Courses designed to train students and give them opportunities to practice such research methods as interviewing, observing or participating do not lead to generalizable knowledge and are not undertaken with this goal in mind. Therefore, simulations of research using human subjects and course-assigned data collections are not considered subject to IRB review since they are:
- designed for educational purposes only,
- the data will not be generalizable nor published outside the classroom,
- the student subjects are clearly informed that the activities are an instructional exercise and not actual research, and
- the data will be destroyed once the assignment is completed.
Although the IRB does not review such class projects, it does strongly encourage instructors to become fully familiar with each student’s project(s) and to discuss it with the student. Students should be taught about ethical conduct of human subjects research,
Regardless of whether class or student projects constitute research, it is imperative that instructors of these courses are adequately trained in human subjects protections (See also: Policies and Education and Training).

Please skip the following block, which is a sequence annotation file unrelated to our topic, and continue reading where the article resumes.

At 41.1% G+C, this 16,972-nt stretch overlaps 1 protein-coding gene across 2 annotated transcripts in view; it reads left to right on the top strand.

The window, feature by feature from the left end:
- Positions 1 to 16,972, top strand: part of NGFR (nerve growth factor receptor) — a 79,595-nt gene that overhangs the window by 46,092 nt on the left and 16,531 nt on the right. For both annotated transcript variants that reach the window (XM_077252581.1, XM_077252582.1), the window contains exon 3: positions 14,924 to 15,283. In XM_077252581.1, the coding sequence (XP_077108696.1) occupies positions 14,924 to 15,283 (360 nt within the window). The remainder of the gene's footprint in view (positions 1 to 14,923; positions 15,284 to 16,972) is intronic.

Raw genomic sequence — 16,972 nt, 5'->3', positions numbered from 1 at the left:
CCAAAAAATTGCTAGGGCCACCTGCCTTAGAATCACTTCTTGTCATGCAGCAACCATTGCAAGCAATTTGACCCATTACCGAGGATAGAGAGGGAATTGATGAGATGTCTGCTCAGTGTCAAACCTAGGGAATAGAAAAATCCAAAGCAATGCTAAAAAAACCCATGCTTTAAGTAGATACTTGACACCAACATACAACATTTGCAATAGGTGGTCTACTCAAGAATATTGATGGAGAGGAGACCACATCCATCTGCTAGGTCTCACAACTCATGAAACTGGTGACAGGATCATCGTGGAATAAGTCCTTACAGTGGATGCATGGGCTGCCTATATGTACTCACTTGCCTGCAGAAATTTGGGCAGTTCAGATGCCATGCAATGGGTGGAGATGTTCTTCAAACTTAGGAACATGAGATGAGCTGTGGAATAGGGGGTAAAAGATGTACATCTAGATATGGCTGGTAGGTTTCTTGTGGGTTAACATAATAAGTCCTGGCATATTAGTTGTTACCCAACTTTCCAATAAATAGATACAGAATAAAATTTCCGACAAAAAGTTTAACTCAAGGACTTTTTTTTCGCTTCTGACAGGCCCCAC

Faculty are responsible for instructing their students in the ethical conduct of research including basic human subjects rights, the role of the IRB, and procedures to maintain confidentiality and obtain informed consent from each subject. Students should understand the importance of integrating these issues into their future research and practices. Instructors may facilitate this by:
- reviewing students’ plans and suggesting improvements in design and methodology
- recommending appropriate protections for privacy and confidentiality, suggesting anonymous data collection and storage of identifying information separate from collected data whenever possible
- explaining ways in which students should be attentive to the welfare of vulnerable populations and of individuals in sensitive situations
Student Participation in Research
Faculty advisors must review, approve and submit all protocols prepared by students under their supervision; and supervise students in all aspects of the conduct of research: recruitment, data collection, data entry and analysis, secure storage and destruction of data, and presentation of findings. In eIRB, faculty advisors assume the role of principal investigator (PI). Students are co-investigators, study coordinators or study team members.
Faculty who would like to give their students an opportunity to participate in research (whether their own or other various research projects) for course credit must: